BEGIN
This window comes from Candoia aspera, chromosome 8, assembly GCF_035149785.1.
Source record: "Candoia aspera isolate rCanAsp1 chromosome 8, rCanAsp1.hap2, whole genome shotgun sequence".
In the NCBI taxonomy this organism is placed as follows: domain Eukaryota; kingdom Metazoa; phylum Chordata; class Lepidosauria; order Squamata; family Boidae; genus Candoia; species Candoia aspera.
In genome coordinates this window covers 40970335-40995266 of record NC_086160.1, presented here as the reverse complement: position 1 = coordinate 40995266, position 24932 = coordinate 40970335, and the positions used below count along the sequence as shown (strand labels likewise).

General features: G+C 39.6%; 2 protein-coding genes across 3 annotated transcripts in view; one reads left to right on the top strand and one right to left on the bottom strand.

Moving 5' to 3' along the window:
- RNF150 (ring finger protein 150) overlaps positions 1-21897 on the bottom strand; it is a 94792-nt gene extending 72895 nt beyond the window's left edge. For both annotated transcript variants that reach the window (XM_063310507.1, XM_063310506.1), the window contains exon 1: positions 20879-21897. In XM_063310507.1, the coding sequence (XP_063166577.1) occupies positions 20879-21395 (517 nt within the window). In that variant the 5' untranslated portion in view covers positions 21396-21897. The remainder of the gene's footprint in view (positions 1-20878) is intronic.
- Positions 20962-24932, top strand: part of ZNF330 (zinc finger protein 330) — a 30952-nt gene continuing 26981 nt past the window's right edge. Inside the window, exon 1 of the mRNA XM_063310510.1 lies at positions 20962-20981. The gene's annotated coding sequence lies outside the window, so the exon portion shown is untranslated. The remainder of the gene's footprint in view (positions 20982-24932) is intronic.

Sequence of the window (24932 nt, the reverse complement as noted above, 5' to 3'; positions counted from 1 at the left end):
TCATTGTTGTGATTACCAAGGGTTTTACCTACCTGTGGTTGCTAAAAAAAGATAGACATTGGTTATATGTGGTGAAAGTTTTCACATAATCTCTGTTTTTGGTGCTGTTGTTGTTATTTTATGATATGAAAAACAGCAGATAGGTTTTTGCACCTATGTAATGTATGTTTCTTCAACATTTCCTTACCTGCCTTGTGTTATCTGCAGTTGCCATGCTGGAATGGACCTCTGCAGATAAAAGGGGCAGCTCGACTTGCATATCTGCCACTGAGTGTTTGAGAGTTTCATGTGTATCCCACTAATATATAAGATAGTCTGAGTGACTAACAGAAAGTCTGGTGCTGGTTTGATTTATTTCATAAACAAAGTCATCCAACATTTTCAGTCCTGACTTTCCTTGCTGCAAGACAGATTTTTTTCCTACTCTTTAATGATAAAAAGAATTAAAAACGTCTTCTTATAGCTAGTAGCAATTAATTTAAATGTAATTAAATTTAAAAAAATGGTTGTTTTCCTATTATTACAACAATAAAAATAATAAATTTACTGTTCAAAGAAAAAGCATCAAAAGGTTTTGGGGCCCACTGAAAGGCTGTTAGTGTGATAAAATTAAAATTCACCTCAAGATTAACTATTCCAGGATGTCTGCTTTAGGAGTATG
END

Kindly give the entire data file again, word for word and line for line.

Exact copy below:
This window comes from Candoia aspera, chromosome 8, assembly GCF_035149785.1.
Source record: "Candoia aspera isolate rCanAsp1 chromosome 8, rCanAsp1.hap2, whole genome shotgun sequence".
In the NCBI taxonomy this organism is placed as follows: domain Eukaryota; kingdom Metazoa; phylum Chordata; class Lepidosauria; order Squamata; family Boidae; genus Candoia; species Candoia aspera.
In genome coordinates this window covers 40970335-40995266 of record NC_086160.1, presented here as the reverse complement: position 1 = coordinate 40995266, position 24932 = coordinate 40970335, and the positions used below count along the sequence as shown (strand labels likewise).

General features: G+C 39.6%; 2 protein-coding genes across 3 annotated transcripts in view; one reads left to right on the top strand and one right to left on the bottom strand.

Moving 5' to 3' along the window:
- RNF150 (ring finger protein 150) overlaps positions 1-21897 on the bottom strand; it is a 94792-nt gene extending 72895 nt beyond the window's left edge. For both annotated transcript variants that reach the window (XM_063310507.1, XM_063310506.1), the window contains exon 1: positions 20879-21897. In XM_063310507.1, the coding sequence (XP_063166577.1) occupies positions 20879-21395 (517 nt within the window). In that variant the 5' untranslated portion in view covers positions 21396-21897. The remainder of the gene's footprint in view (positions 1-20878) is intronic.
- Positions 20962-24932, top strand: part of ZNF330 (zinc finger protein 330) — a 30952-nt gene continuing 26981 nt past the window's right edge. Inside the window, exon 1 of the mRNA XM_063310510.1 lies at positions 20962-20981. The gene's annotated coding sequence lies outside the window, so the exon portion shown is untranslated. The remainder of the gene's footprint in view (positions 20982-24932) is intronic.

Sequence of the window (24932 nt, the reverse complement as noted above, 5' to 3'; positions counted from 1 at the left end):
TCATTGTTGTGATTACCAAGGGTTTTACCTACCTGTGGTTGCTAAAAAAAGATAGACATTGGTTATATGTGGTGAAAGTTTTCACATAATCTCTGTTTTTGGTGCTGTTGTTGTTATTTTATGATATGAAAAACAGCAGATAGGTTTTTGCACCTATGTAATGTATGTTTCTTCAACATTTCCTTACCTGCCTTGTGTTATCTGCAGTTGCCATGCTGGAATGGACCTCTGCAGATAAAAGGGGCAGCTCGACTTGCATATCTGCCACTGAGTGTTTGAGAGTTTCATGTGTATCCCACTAATATATAAGATAGTCTGAGTGACTAACAGAAAGTCTGGTGCTGGTTTGATTTATTTCATAAACAAAGTCATCCAACATTTTCAGTCCTGACTTTCCTTGCTGCAAGACAGATTTTTTTCCTACTCTTTAATGATAAAAAGAATTAAAAACGTCTTCTTATAGCTAGTAGCAATTAATTTAAATGTAATTAAATTTAAAAAAATGGTTGTTTTCCTATTATTACAACAATAAAAATAATAAATTTACTGTTCAAAGAAAAAGCATCAAAAGGTTTTGGGGCCCACTGAAAGGCTGTTAGTGTGATAAAATTAAAATTCACCTCAAGATTAACTATTCCAGGATGTCTGCTTTAGGAGTATG